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Hypothyroidism and basal body temperature
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James Offline
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Hypothyroidism and basal body temperature
Lab tests for thyroid function are notoriously inaccurate and often miss cases of hypothyroidism. Especially if the hypothyroidism is not that severe.

A more accurate way to determine if the thyroid is low is to do a procedure known as basal body temperature. An abnormally low basal temperature combined with symptoms of hypothyroidism is a more accurate indicator of hypothyroidism than lab tests. The drawback is that it does not determine why the thyroid is low, although lab tests cannot always make this determination either.

To perform this procedure you'll need a glass thermometer. Shake the thermometer down before you go to bed, and place the thermometer on your nightstand. When you first wake up in the morning reach over and grab the thermometer. Place the thermometer under your armpit for 10 minutes holding your arm against your body. Read the temperature, and write the temperature down on a log. Do this first thing in the morning for at least one week. It is very important that you do not get up or move around before taking your temperature. Getting up or otherwise moving around will raise your body temperature due to muscle heat, which leads to a false reading. Your temperature should read at least 97.6 degrees Fahrenheit each morning. Basal readings should be repeated every morning for at least a week to get a good average. Note that menstruation alters the body temperature, which creates false readings. Therefore, I recommend women who still have a cycle take their basal body temperature for two weeks for their average temperature.

Other hypothyroidism symptoms with an average basal reading of 97.6 down to 97 degrees Fahrenheit indicates mild hypothyroidism. A reading below 97 degrees Fahrenheit indicates more severe hypothyroidism.

I don't trust digital thermometers. They often do not go below 97F, so I recommend using a glass thermometer instead. Most pharmacies now carry mercury-free basal thermometers.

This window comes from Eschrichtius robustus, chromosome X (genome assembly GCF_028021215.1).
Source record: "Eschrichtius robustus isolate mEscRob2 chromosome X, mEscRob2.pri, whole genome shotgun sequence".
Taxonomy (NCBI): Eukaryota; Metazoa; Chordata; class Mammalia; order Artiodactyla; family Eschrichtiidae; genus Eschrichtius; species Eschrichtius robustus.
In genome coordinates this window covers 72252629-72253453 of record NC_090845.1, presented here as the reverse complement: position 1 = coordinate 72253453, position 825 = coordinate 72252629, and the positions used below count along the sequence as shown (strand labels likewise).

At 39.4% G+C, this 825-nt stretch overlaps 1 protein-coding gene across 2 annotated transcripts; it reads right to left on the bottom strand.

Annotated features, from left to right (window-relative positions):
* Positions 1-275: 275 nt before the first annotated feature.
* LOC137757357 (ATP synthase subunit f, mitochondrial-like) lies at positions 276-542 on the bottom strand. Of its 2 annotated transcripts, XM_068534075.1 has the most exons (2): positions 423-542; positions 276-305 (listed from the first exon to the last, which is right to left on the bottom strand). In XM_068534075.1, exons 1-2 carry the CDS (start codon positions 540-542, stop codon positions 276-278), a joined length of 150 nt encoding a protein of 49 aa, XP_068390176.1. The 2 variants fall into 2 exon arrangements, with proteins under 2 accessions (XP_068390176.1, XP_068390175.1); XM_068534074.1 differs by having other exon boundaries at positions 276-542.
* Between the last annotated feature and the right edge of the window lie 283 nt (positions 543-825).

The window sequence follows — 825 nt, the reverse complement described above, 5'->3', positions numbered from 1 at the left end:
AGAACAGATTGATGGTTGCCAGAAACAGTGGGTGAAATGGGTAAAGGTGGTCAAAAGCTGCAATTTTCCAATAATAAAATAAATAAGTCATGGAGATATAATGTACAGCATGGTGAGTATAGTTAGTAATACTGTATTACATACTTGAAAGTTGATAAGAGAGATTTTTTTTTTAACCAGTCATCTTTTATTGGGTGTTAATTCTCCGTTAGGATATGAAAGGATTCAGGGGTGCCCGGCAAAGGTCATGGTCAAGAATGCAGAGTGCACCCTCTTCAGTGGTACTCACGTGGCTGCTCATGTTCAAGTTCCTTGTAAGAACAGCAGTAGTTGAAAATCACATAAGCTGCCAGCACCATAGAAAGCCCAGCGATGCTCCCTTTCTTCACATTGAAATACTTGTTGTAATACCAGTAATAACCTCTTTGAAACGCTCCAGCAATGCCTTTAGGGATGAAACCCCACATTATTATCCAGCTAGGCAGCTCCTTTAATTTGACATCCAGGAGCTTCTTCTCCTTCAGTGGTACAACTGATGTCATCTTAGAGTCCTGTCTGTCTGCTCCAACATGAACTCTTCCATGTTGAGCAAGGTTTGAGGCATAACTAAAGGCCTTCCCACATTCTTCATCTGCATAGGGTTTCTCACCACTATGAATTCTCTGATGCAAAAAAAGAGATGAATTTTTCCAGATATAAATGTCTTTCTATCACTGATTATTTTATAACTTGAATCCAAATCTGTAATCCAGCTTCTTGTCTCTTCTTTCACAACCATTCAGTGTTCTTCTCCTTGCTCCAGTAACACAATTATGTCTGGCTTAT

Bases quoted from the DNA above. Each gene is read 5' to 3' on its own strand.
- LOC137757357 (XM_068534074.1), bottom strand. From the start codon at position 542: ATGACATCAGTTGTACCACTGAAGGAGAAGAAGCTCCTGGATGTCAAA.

An under active thyroid can result in symptoms other than low body temperature. In addition, a person may have one or more of the following symptoms. Weight gain, goiter, hoarseness in the voice, dry and thick skin, thickened nails, falling hair (especially in women), low energy, slow heart rate, memory problems, cold intolerance, cold hands and feet or, constipation, low sex drive, memory problems, depression, infertility and heavy menstruation.

Another, and often overlooked, side effect of low thyroid function is a greatly increased risk of heart disease. One role of the thyroid is in the metabolism of fats, including cholesterol. Compounding this problem is the fact that low thyroid function also increases levels of the inflammatory compound homocysteine. Increased homocysteine levels in turn increase inflammation of the arterial walls, which leads to depositing of cholesterol on the arterial walls.

The autoimmune disorder Hashimoto's thyroidosis was once considered to be a rare condition. Now Hashimoto's thyroidosis is considered, by some, to be the leading cause of hypothyroidism. Diagnosis of Hashimoto's thyroidosis is generally made by the findings of elevated TSH, and low T3 and T4.

http://www.MountainMistBotanicals.com
07-27-2012 02:46 AM
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